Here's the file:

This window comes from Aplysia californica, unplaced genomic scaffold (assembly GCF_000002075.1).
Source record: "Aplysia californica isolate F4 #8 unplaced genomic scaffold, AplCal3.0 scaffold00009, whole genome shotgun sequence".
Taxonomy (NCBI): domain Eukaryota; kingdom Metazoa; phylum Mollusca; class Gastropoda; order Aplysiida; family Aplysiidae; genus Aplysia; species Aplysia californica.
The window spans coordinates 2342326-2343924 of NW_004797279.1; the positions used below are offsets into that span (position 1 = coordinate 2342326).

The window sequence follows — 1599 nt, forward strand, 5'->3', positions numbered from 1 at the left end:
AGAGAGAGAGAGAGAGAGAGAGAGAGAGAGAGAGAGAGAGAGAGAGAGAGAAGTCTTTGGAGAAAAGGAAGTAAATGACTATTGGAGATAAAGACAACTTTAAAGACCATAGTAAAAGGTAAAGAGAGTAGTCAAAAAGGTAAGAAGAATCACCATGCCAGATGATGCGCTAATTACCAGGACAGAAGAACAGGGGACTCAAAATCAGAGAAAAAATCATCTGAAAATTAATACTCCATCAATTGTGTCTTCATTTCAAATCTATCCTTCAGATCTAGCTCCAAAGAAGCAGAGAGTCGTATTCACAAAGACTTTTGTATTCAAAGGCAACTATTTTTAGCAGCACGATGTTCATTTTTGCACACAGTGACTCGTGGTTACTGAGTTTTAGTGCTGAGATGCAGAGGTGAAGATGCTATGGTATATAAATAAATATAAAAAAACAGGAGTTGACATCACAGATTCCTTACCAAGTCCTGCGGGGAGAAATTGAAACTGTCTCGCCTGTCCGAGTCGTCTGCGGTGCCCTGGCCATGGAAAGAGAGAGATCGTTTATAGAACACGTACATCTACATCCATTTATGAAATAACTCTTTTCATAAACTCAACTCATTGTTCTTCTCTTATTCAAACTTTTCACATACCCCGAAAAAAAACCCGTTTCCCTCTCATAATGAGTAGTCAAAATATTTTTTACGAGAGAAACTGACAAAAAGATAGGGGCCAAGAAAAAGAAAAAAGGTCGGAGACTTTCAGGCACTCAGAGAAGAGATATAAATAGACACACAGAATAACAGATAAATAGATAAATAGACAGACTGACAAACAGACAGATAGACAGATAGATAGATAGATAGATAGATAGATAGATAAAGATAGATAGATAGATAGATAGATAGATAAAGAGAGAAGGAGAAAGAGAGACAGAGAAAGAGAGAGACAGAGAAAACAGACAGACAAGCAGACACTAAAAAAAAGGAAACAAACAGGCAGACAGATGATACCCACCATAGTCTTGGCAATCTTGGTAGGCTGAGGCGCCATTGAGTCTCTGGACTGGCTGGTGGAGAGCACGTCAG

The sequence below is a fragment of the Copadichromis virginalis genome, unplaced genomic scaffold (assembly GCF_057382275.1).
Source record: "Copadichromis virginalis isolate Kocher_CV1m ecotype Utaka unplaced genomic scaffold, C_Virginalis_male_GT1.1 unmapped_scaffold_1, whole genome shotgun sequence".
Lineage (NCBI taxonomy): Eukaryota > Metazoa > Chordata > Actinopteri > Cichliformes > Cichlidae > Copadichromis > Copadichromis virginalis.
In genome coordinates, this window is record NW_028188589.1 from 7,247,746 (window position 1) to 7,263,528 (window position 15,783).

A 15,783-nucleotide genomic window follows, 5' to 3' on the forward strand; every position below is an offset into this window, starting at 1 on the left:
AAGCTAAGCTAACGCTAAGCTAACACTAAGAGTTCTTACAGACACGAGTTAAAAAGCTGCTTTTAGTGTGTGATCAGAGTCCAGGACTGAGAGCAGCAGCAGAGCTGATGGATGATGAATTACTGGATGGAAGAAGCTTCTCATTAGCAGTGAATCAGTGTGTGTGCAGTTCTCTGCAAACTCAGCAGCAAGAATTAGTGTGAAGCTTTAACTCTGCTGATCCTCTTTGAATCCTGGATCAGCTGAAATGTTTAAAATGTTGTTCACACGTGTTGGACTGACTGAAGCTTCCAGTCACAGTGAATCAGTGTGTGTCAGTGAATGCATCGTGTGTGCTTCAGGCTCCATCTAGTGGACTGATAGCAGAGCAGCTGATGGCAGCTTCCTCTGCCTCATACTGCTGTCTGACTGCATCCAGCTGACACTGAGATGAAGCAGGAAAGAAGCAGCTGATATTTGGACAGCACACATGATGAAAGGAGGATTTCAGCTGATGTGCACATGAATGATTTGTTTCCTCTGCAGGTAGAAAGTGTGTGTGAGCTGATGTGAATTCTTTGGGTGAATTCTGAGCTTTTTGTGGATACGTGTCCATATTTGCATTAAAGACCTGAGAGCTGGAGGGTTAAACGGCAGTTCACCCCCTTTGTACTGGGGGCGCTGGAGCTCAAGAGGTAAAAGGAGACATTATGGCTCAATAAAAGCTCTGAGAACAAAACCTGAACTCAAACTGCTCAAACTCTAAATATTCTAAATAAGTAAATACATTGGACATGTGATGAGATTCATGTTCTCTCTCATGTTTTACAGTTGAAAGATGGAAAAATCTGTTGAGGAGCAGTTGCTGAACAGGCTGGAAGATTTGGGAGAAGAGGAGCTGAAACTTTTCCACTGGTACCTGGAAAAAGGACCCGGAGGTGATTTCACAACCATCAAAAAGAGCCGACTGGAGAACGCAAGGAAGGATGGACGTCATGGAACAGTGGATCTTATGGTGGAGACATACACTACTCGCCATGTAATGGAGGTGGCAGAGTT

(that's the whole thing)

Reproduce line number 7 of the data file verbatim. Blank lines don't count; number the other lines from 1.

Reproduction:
The sequence below is a fragment of the Copadichromis virginalis genome, unplaced genomic scaffold (assembly GCF_057382275.1).